Faculté des sciences

No maternal effects after stimulation of the melanization response in the yellow fever mosquito Aedes aegypti

Voordouw, Maarten J. ; Lambrechts, Louis ; Koella, Jacob

In: Oikos, 2008, vol. 117, no. 8, p. 1269–1279

The costs and benefits of activating the immune system can reach across generations. Thus, in vertebrates and in several invertebrates, stimulating the immune system of a female can enhance immunity of her offspring or decrease offspring fitness. We evaluated the potential maternally transmitted costs and benefits of the melanization response, an innate immune response of insects that helps to... Plus

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    Summary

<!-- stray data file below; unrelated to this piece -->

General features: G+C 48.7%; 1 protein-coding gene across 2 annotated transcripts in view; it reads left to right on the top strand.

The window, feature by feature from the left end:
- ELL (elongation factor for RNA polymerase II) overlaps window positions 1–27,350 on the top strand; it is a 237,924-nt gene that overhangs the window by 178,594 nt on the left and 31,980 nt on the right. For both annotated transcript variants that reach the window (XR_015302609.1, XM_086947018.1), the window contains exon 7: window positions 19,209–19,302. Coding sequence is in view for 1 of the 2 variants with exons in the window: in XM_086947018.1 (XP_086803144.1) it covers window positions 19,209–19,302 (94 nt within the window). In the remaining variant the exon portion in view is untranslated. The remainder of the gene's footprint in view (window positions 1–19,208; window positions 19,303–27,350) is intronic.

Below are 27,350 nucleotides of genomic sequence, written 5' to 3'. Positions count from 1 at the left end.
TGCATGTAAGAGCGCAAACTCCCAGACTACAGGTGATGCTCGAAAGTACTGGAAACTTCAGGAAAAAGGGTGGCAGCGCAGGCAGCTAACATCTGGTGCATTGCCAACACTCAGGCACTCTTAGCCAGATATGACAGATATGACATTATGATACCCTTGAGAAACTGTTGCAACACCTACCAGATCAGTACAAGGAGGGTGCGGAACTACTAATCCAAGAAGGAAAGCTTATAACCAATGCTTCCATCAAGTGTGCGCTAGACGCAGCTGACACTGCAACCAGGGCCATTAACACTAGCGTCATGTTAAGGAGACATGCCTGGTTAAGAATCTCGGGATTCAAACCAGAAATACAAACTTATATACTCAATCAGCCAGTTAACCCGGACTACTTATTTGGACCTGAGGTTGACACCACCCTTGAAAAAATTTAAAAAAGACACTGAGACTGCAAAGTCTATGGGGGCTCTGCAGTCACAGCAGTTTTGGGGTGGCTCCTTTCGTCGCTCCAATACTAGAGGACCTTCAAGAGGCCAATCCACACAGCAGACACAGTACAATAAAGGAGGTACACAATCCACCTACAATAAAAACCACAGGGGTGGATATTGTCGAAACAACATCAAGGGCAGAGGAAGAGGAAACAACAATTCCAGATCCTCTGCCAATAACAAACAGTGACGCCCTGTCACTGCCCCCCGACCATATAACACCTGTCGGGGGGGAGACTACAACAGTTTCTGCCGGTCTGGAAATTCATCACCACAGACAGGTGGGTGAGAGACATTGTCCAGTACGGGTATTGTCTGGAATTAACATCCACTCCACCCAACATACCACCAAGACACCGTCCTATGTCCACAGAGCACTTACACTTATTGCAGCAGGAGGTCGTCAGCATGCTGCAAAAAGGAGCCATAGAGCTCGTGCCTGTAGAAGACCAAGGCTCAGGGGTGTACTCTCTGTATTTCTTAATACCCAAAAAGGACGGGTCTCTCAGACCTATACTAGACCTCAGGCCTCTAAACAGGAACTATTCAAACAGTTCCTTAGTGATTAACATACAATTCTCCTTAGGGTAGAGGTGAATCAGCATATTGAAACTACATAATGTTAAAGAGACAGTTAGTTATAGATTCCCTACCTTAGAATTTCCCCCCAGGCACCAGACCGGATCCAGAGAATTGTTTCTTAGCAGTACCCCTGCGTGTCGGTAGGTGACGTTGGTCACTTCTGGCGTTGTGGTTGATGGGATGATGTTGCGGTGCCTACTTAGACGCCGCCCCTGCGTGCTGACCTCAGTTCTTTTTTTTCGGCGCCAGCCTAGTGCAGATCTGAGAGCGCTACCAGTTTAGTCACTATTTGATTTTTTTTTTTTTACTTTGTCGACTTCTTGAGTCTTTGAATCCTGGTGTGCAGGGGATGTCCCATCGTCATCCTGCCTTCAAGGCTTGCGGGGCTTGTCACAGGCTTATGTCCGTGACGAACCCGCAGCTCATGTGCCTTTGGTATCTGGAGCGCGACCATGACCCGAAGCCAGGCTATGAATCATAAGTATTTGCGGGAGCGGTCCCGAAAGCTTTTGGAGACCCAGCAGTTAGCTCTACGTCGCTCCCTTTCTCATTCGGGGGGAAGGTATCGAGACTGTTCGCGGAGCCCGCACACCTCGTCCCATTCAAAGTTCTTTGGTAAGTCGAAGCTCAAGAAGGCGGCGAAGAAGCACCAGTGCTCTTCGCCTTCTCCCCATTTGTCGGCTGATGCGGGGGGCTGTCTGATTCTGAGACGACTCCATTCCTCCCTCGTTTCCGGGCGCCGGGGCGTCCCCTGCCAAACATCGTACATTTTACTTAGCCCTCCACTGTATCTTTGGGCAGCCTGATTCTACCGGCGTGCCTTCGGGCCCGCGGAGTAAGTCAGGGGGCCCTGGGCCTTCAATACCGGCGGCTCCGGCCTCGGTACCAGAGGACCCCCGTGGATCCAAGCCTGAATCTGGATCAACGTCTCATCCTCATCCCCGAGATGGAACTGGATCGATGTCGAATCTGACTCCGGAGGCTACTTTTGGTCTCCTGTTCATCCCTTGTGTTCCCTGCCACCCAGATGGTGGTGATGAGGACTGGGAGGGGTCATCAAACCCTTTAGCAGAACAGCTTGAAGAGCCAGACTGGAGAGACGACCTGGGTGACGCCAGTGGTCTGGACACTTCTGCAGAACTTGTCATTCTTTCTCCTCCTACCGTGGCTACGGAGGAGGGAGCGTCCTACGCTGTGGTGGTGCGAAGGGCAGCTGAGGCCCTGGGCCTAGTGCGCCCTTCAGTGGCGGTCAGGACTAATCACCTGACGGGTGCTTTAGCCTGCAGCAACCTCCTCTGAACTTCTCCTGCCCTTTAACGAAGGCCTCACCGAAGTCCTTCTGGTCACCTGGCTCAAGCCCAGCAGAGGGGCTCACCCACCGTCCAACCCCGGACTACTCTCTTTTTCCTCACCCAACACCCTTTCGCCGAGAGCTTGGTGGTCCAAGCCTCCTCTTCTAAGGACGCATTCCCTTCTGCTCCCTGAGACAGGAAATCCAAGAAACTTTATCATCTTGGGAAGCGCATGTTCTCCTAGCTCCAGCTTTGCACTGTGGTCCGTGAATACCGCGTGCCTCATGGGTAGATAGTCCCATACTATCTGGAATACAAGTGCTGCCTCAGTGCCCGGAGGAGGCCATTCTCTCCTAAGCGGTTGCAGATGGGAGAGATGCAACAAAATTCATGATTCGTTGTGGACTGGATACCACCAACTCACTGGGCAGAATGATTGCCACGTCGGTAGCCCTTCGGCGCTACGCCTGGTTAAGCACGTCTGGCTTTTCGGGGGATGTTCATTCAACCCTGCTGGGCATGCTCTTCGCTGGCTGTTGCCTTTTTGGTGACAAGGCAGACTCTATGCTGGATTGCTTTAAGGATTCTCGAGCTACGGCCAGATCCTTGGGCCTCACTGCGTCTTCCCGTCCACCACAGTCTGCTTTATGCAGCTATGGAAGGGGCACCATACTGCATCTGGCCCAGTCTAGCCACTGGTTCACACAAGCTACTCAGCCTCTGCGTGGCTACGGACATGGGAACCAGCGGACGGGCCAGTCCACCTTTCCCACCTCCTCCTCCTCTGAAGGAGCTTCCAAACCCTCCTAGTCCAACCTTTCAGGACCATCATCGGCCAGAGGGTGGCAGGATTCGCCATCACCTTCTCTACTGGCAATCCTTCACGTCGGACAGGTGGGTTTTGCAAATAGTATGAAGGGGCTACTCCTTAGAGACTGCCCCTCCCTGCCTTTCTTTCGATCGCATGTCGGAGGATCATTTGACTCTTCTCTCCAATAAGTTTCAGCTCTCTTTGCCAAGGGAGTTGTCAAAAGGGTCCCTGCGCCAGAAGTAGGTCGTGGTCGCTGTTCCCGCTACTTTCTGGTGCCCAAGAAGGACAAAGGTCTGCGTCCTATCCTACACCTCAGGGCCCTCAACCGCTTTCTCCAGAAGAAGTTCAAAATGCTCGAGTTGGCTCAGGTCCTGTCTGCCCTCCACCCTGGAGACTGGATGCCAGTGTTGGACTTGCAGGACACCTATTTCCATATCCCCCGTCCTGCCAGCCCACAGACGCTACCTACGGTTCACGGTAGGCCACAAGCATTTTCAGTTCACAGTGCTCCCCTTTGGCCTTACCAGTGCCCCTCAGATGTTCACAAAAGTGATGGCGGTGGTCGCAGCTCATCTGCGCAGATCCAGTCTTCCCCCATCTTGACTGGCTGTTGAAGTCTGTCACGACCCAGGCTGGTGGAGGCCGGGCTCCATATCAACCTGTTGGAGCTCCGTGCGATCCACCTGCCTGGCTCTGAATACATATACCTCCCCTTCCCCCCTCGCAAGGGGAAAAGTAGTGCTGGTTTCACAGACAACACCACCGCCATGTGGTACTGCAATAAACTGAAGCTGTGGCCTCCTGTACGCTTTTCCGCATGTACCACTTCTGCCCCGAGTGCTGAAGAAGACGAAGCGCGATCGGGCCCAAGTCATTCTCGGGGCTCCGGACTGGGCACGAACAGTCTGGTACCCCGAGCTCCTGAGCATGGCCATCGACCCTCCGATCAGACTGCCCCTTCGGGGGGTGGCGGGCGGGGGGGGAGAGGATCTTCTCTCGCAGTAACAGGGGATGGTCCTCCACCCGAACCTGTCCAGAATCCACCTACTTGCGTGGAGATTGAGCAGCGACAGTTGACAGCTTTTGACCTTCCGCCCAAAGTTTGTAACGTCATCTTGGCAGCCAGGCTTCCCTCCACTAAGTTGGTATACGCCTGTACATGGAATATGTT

The costs and benefits of activating the immune system can reach across generations. Thus, in vertebrates and in several invertebrates, stimulating the immune system of a female can enhance immunity of her offspring or decrease offspring fitness. We evaluated the potential maternally transmitted costs and benefits of the melanization response, an innate immune response of insects that helps to protect mosquitoes from malaria parasites. We manipulated the maternal melanization response of the yellow fever mosquito Aedes aegypti by inoculating female mosquitoes with negatively charged sephadex beads or with immunologically inert glass beads; a control group was not inoculated. In the next generation, we assayed the melanization response and measured three other life-history traits: survival up to emergence, the age at emergence, and body size (estimated as wing length). We found no evidence of fitness costs or benefits for the offspring. A retrospective power analysis found that our experiment would have detected an effect size that is three times smaller than the maternal immune priming effects that have been reported in the literature. We did find a strong correlation between offspring wing length and melanization response. Overall, our findings indicate that trans-generational immune priming in invertebrates cannot be generalized, and that it may depend on the species, the immune challenge, and the environmental conditions.